I, Robot: To Protect Book 1, page 30
“I seem to manage it with my peers.” Remington leaned in and kissed her.
A thrill of excitement swept through Susan, and she returned his kiss.
Nate feigned great interest in his palm-pross.
Remington proved invaluable as an assistant for Susan’s first patient, Ronnie Bogart, a middle-aged man with bipolar illness who suffered from chronic depressive episodes. After his seventeenth suicide attempt, and his twentieth medication trial, it seemed unlikely any treatment would allow him to live outside of an institution. Alone in the world, he signed his own consent. The neurosurgery resident kept the patient still, as much with a steady patter of conversation as any type of physical restraint. When the vial of greenish liquid came out, Remington focused on it with grim fanaticism, running his fingers repeatedly over the rosy orange safety seal and, after its removal, studying the cap and the vial itself. Apparently satisfied, he tossed it in the biohazard can and proceeded to help Susan.
The second patient, Barack Balinsky, did not require anyone to hold him. Like Neal Fontaina, he was a catatonic schizophrenic, and he had not deliberately moved a muscle in nearly sixteen years. He had spent almost half his life in his mother’s living room, a feeding tube dripping liquid food into his throat while he lay nestled into a mechanical bed that constantly shifted his position so he would not develop bedsores and contractures. Clearly long-suffering, his mother signed the consent form in silence, then left the residents alone to do their work. Susan supposed she appreciated the reprieve. She wondered if the mother hired babysitters to watch him while she went about her business or if she simply left him to his still and silent world.
When Susan injected the needle, the patient did not so much as stiffen in response. Susan waited for the clear drip of cerebrospinal fluid from the needle’s barrel, only to get a disappointing wash of reddish liquid instead. “Damn it!” She gently removed the catheter, then held pressure over the tiny hole she had made.
Remington looked over the patient’s body. “What’s wrong?”
“Traumatic tap.” Susan realized she must have nicked a small blood vessel on the way in. It happened fairly frequently, usually with a writhing pediatric patient and inexpert restraints. “I’m going to have to send this one home and try again tomorrow.”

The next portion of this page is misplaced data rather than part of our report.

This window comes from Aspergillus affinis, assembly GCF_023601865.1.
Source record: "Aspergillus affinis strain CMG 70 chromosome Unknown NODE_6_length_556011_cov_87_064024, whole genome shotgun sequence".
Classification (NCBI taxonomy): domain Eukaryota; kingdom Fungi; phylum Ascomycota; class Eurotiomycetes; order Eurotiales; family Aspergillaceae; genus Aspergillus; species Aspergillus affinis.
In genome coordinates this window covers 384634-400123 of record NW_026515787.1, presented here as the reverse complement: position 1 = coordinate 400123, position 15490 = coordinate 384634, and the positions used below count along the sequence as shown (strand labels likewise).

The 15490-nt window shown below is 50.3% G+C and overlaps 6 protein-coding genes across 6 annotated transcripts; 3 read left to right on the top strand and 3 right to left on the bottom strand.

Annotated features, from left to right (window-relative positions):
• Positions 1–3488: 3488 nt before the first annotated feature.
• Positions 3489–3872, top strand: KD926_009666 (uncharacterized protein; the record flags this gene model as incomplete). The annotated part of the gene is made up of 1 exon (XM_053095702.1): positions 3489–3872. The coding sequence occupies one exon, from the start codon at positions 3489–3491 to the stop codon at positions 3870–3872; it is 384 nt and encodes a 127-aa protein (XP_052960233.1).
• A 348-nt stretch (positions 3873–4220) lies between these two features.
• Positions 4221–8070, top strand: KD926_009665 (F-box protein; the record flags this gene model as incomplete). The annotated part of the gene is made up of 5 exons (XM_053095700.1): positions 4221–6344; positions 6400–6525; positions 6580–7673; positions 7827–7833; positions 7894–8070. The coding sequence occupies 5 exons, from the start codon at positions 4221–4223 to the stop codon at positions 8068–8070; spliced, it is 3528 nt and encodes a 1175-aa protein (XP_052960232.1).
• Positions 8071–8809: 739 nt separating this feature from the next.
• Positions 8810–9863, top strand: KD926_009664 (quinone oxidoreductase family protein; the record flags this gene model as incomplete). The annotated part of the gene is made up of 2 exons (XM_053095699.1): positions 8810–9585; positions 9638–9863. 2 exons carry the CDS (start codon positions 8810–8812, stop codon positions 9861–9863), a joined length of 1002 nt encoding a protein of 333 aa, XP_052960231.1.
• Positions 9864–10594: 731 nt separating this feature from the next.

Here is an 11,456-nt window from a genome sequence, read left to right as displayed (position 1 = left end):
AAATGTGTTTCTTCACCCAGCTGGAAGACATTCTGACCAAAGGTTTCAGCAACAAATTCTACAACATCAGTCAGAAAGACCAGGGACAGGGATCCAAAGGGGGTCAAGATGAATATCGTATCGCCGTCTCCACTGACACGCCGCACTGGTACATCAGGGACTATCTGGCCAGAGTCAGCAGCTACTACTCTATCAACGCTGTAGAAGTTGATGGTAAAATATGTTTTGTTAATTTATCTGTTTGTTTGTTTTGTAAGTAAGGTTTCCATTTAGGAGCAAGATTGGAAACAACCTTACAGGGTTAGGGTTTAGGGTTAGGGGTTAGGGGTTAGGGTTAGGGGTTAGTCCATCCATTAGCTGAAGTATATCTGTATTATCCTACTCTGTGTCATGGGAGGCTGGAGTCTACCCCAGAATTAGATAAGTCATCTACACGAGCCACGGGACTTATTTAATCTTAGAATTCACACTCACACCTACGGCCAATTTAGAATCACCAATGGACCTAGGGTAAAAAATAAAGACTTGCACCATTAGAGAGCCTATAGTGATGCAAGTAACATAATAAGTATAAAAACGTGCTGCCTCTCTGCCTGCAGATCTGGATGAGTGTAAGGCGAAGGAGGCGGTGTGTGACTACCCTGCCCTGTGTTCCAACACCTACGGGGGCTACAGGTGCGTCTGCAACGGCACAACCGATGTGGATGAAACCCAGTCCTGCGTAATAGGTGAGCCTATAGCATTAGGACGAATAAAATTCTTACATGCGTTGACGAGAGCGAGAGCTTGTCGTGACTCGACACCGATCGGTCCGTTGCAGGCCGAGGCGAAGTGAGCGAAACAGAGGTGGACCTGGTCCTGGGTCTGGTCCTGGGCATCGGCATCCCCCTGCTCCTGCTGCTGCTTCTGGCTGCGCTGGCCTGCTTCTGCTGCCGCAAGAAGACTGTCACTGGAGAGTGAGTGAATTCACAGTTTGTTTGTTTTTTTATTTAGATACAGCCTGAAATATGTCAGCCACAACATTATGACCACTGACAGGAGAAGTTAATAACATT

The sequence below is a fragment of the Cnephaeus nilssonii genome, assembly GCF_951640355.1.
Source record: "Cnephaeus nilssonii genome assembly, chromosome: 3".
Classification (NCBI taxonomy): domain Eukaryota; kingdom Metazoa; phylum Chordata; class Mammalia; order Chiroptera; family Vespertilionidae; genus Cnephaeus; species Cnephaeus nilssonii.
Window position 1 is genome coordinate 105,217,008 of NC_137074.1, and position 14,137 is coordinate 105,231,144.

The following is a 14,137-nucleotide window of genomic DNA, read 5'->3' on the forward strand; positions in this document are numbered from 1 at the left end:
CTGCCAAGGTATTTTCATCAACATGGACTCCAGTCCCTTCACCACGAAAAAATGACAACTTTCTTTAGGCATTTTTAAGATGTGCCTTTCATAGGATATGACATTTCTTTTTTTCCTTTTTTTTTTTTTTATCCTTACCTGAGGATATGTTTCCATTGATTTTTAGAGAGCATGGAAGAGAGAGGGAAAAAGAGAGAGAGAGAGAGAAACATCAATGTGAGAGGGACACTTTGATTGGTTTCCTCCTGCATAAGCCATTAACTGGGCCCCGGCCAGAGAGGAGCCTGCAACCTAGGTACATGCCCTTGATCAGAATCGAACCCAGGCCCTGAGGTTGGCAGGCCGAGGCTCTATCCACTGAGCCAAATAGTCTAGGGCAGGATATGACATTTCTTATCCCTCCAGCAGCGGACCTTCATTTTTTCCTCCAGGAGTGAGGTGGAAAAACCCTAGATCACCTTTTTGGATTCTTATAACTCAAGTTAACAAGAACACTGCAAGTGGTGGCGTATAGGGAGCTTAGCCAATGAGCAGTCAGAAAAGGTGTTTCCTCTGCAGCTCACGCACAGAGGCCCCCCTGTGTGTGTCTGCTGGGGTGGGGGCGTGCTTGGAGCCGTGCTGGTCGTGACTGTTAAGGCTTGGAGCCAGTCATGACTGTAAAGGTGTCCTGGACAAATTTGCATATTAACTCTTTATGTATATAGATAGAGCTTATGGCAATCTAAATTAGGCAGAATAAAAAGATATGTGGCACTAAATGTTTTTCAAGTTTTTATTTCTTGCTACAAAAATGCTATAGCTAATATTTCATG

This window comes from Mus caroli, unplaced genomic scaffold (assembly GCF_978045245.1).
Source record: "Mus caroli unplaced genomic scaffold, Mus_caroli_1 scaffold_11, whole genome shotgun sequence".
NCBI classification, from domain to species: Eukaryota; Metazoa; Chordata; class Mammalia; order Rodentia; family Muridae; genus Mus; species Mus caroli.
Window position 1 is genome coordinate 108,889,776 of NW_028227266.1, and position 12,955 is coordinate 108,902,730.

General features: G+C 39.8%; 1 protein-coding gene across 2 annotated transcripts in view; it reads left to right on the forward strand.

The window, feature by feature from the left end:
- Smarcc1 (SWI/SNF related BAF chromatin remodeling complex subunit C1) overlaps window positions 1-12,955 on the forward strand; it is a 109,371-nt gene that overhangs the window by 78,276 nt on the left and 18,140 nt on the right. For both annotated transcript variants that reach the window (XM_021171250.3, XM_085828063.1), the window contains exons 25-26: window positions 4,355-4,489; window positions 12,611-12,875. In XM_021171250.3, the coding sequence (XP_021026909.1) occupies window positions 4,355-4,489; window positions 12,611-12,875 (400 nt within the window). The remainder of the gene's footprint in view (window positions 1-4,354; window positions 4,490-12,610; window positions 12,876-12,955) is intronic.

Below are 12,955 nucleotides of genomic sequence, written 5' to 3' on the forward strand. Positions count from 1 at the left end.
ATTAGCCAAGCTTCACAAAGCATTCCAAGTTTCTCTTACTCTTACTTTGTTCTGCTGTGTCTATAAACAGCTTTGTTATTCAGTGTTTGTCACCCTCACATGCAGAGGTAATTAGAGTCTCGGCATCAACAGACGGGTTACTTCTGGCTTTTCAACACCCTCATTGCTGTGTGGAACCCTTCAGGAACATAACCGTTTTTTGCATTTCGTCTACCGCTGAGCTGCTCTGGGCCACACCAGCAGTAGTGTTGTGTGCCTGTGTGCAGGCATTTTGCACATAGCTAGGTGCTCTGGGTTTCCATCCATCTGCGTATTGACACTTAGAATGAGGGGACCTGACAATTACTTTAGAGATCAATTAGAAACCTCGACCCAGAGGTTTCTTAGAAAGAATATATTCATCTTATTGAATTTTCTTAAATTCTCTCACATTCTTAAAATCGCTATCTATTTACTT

Remington stepped around Barack and examined Susan’s work. She removed the gauze so he could look. The wound had already stopped bleeding. “I’m sure you know if you just let it drip a bit, it probably would have cleared.”
“I’m aware of that.” Susan hoped anyone performing a lumbar puncture was. “But it’s protocol. Once we see blood, even if it’s just peripheral, we have to redo the tap. We’re not supposed to take a chance of injecting the nanorobots into the circulatory system. They’re not programmed to function in that environment, and it doesn’t help the patient, either.”
“May I look?”
Susan stepped aside. Remington expertly palpated the area while the patient remained on his side. “You went in at L4/L5.”
His words were not a question, and it was standard procedure, so Susan saw no reason to reply.
“We can still use L3/L4.”
Susan did not know that. In her experience, bloody taps occurred for two reasons: Either the patient had a brain hemorrhage or the needle caught a blood vessel on insertion. In the first case, the tap should not be repeated because of serious danger of brain herniation. In the second, the fluid usually cleared in time, as Remington had stated. The technician could simply discard the first output and wait until the fluid became clear or use the bloody fluid for culture and the rest for cell studies.
If a nonurgent tap had blood, they either tried to work around it or repeated it the next day. If an urgent tap showed blood, they took the presence of the blood into account when performing tests. She had never heard of performing a second tap on the same day. “You can do that?”
“Sure, why not? It’s upstream, so anything you might have nicked the first time shouldn’t cause a problem.”
Susan still hesitated. “And it’s safe?”
“The spinal cord ends at L1 in adults.” Remington pressed a finger into the indicated place in Barack’s back. “It comes down a bit farther in kids, but L3/L4 should be safe for anyone.” He indicated a spot one vertebral space up from Susan’s tap. “Do you want me to do it?”